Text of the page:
Sydney - Several major Asian stock indexes closed on Monday with the strongest annual gains in years, but these were overshadowed by the lack of progress in talks to avert the looming U.S. “fiscal cliff”.
Australian shares ended up 14.6 percent in 2012, the best yearly gain since the recovery of 2009. On Monday the benchmark S&P/ASX 200 index fell 22.4 points to 4,648.9, according to the latest data. It rose 0.5 percent to 4,671.3 on Friday, its highest close since June 2, 2011.
Hong Kong shares ended their best year since 2009 hovering near 18-month closing highs on Monday. The Hang Seng Index closed flat at 22,656.9 on the day, ending the session up 22.9 percent on the year, near its highest close since early July 2011.
The Straits Times Index (STI) ended down 0.8 percent at 3,167.78 points, but it has gained 20.6 percent since the start of the year, its best yearly gain since 2009, when it surged 64 percent.
Monday's strong closes came during New Year market holidays in Japan, South Korea, Taiwan, Indonesia, Thailand, the Philippines and Vietnam, with half-day trading in Australia, New Zealand, Hong Kong and Singapore.
Japan's Nikkei 225 ended 2012 trading on Friday up 23 percent, Seoul's KOSPI 200 closed up 9.4 percent on the year, and Taiwan was up 9 percent.
The gains drove the MSCI Asia Pacific ex-Japan's to a 12.6 percent rise this year.
Investors fear these gains may be short-lived as the U.S. Congress and the White House struggle to find compromises that could avert the fiscal cliff - harsh tax rises and spending cuts that take effect from New Year's Day.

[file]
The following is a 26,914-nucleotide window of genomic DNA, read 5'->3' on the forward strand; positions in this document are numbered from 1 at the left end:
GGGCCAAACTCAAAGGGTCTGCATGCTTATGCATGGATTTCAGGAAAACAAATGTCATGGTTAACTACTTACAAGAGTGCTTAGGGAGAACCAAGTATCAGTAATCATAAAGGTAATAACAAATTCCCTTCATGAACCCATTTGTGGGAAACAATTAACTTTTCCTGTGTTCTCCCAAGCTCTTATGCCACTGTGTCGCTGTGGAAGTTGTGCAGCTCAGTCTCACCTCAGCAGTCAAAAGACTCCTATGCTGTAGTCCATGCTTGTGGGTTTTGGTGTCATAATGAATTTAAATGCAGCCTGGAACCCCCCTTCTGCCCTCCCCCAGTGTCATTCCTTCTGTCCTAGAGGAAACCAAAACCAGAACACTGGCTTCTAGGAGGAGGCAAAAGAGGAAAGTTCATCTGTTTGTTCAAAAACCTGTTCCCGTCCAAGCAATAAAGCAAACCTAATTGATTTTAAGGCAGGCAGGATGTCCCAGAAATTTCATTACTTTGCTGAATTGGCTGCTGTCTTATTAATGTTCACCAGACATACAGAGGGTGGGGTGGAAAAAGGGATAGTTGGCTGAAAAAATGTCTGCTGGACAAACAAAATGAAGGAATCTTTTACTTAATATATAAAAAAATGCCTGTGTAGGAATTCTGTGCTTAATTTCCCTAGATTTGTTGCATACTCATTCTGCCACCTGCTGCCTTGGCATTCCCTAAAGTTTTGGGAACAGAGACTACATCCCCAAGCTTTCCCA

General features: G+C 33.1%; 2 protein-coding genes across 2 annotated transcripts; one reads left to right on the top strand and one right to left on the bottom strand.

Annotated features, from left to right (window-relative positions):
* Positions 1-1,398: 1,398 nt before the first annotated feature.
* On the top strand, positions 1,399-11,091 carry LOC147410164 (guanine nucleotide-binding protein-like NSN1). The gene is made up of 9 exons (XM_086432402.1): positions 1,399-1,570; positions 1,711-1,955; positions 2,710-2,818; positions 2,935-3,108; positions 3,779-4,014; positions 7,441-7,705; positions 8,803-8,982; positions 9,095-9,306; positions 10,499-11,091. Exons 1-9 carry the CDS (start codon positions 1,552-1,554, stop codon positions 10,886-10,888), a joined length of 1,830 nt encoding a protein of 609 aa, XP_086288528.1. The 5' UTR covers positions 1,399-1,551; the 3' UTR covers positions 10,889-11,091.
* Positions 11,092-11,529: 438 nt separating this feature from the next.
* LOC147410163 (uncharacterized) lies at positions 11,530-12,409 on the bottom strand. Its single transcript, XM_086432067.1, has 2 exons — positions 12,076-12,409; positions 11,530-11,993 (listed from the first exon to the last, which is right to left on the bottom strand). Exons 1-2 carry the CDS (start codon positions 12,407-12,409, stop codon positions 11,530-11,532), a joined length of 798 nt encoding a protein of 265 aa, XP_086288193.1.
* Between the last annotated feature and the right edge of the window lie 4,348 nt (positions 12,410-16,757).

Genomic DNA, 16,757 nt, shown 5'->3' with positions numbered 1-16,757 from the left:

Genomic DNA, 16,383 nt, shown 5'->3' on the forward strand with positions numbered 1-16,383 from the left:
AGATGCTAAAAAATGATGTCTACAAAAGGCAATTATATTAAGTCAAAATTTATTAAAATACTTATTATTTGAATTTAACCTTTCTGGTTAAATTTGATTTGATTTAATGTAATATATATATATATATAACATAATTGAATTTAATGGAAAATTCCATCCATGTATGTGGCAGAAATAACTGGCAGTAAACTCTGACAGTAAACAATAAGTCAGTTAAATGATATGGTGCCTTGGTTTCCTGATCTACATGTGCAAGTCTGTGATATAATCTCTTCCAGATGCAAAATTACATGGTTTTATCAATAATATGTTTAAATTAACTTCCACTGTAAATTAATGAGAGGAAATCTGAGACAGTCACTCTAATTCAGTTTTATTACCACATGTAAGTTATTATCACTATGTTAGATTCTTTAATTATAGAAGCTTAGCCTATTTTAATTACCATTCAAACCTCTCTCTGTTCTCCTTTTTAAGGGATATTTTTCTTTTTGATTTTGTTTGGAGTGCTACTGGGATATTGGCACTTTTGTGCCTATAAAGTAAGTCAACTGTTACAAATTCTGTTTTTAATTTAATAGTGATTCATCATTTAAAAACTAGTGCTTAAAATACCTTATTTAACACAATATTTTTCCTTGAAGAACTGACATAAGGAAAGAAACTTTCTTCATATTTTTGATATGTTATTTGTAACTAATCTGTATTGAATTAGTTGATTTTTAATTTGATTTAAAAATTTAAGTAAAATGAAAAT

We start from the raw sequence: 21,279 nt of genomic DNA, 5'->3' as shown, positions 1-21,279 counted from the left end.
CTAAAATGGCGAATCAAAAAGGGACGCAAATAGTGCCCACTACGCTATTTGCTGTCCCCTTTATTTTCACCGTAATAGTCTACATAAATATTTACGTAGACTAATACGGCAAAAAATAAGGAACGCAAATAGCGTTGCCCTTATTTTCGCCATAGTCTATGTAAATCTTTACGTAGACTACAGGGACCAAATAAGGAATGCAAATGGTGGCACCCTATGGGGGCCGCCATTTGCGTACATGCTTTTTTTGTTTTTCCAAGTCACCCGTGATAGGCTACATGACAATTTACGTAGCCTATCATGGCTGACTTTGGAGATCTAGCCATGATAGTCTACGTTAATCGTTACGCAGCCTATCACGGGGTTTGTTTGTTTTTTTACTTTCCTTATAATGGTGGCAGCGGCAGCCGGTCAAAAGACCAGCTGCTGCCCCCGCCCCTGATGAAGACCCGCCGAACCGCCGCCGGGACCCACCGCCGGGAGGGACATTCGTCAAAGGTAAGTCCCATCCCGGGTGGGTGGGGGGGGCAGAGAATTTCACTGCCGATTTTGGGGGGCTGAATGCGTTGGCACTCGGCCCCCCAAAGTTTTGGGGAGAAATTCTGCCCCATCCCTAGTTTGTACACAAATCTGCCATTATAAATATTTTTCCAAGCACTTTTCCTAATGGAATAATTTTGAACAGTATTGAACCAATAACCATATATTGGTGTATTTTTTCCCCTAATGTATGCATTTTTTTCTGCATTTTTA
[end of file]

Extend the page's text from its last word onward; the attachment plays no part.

S&P 500 futures were up 3.7 points, or 0.3 percent, to 1,387.70 in electronic trading at 0500GMT, but traders said the rise in the futures market did not necessarily bode well for a Wall Street rally on Monday after the cash market and futures markets closed far apart on Friday.
“Hard to predict how or when there will be a deal, but I believe investors will show their displeasure tomorrow by selling stocks if there is no deal,” said Mohannad Aama, managing director at Beam Capital Management, an investment advisory firm in New York.
In Washington, Senate Majority Leader Harry Reid said the Senate would resume sitting at 11 a.m. Washington time on Monday (1600 GMT), to continue discussions, but there were still significant differences between the two sides.
The U.S. dollar last stood at 85.78 yen, having retreated from Friday's high of 86.64 yen, which was the greenback's strongest level versus the Japanese currency since August 2010.
As the year draws to a close, the dollar is up about 11.9 percent against the yen, putting it on track for its biggest percentage gain versus the Japanese currency since 2005.
The euro inched up 0.14 percent to 1.323 on Monday. An agreement on the U.S. budget would be viewed as positive for riskier currencies such as the euro and Australian dollar, while a deadlock is deemed positive for the haven and highly liquid dollar.
The Australian dollar was around $1.0383, from $1.0375 in late New York on Friday. It touched a one-month low of $1.0345 last week, but is on track to finish up 1.4 percent this year.
The Aussie dollar was supported by a bounce in iron ore prices , which hit eight-month highs at $139.40. Prices are now up 61 percent from the lows hit in September.
Gold was $1661.34 an ounce by 0525 GMT, up around 6 percent for the year and is on track for a 12th consecutive year of gains on rock-bottom interest rates, concerns over the financial stability of the euro zone, and diversification into bullion by central banks.
U.S. crude futures slipped on Monday for a third consecutive session on the budget crisis, with failure to reach a solution seen likely to cause a large drop in fuel consumption.
U.S. crude for February delivery was $90.83 a barrel by 0525 GMT. Front-month prices are on track to post an 8 percent fall in 2012, after three consecutive annual gains. Brent crude slipped 23 cents to $110.39 a barrel, but is set to post a 2.8 percent year-on-year increase in 2012, up for a fourth consecutive year. - Reuters